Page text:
Challenging Eminent Domain in North Carolina

Challenging Eminent Domain in North Carolina

When the government contacts you about seizing (or condemning) your property under the power of eminent domain, you may be left wondering what to do. As a property owner in North Carolina, you reserve the right to contest condemnation of your property through eminent domain if it was not conducted properly or in good faith. Here’s what you should know about challenging eminent domain in North Carolina and how an eminent domain attorney at Henson Fuerst can help.

Can I Challenge Land Condemnation of My Property?

As a business owner losing their property to the government through eminent domain, you are known as the aggrieved party. As an aggrieved party, you have the legal right to receive fair notice of your land condemnation, which means you are allowed enough time to seek legal advice and prepare a formal objection. Additionally, no government entity can take your property unannounced.

There also must be an opportunity for a fair hearing before you receive the final monetary award for your property. You may challenge the condemnation of your property if there is any question as to whether the taking is for public use or whether the government has provided just compensation.

While the North Carolina state constitution does not directly address eminent domain, Article I §19 states: “No person shall be taken, imprisoned, or disseized of his freehold, liberties, or privileges, or outlawed, or exiled, or in any manner deprived of his life, liberty, or property, but by the law of the land. No person shall be denied the equal protection of the laws; nor shall any person be subjected to discrimination by the state because of race, color, religion, or national origin.” The appellate courts have interpreted this article to similarly limit the government’s right to take property without just compensation.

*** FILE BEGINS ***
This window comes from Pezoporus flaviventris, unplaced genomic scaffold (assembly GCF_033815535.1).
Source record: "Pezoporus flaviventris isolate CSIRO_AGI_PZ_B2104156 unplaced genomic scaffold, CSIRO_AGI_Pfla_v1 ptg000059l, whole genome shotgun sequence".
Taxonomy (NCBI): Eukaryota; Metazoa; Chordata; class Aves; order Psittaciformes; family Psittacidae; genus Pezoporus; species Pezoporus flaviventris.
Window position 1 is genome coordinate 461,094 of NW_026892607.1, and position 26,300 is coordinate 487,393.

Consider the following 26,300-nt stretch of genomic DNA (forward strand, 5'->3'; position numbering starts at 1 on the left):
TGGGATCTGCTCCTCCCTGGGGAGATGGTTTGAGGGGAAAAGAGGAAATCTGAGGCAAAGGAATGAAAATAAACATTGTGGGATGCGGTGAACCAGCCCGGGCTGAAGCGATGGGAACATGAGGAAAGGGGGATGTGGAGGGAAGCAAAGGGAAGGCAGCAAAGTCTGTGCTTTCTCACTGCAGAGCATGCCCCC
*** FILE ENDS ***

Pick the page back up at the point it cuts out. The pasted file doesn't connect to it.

A critical element in the eminent domain challenging process is proving that your property is not necessary or appropriate for public use. Historically, “public use” has been broadly defined in land condemnation cases in a legal sense and has allowed big corporations to get away with taking private property for their development. Unfortunately, it has also allowed the government to get away with taking more than what it needs from private property owners, taking advantage of the process. To best avoid this as a property owner, it is essential that you respond to a land condemnation notice as soon as possible with the close supervision of a land condemnation lawyer.

Eminent Domain Attorneys Who Stand Up For You

Land condemnation through eminent domain could uproot your business and cause you to alter your plans, leaving you feeling powerless. However, a trustworthy and reputable eminent domain attorney at Henson Fuerst will be your advocate and empower you by protecting your rights and taking on the government to fiercely defend your rights.

We have represented businesses, corporations, partnerships, families, and individuals in significant damage condemnation cases for over 45 years with proven track record of success. If you are a commercial property owner in North Carolina whose land is being condemned through eminent domain, contact the eminent domain attorneys at Henson Fuerst to understand your legal options. To do so, fill out and submit a case evaluation form online or call our office toll-free at 919-781-1107.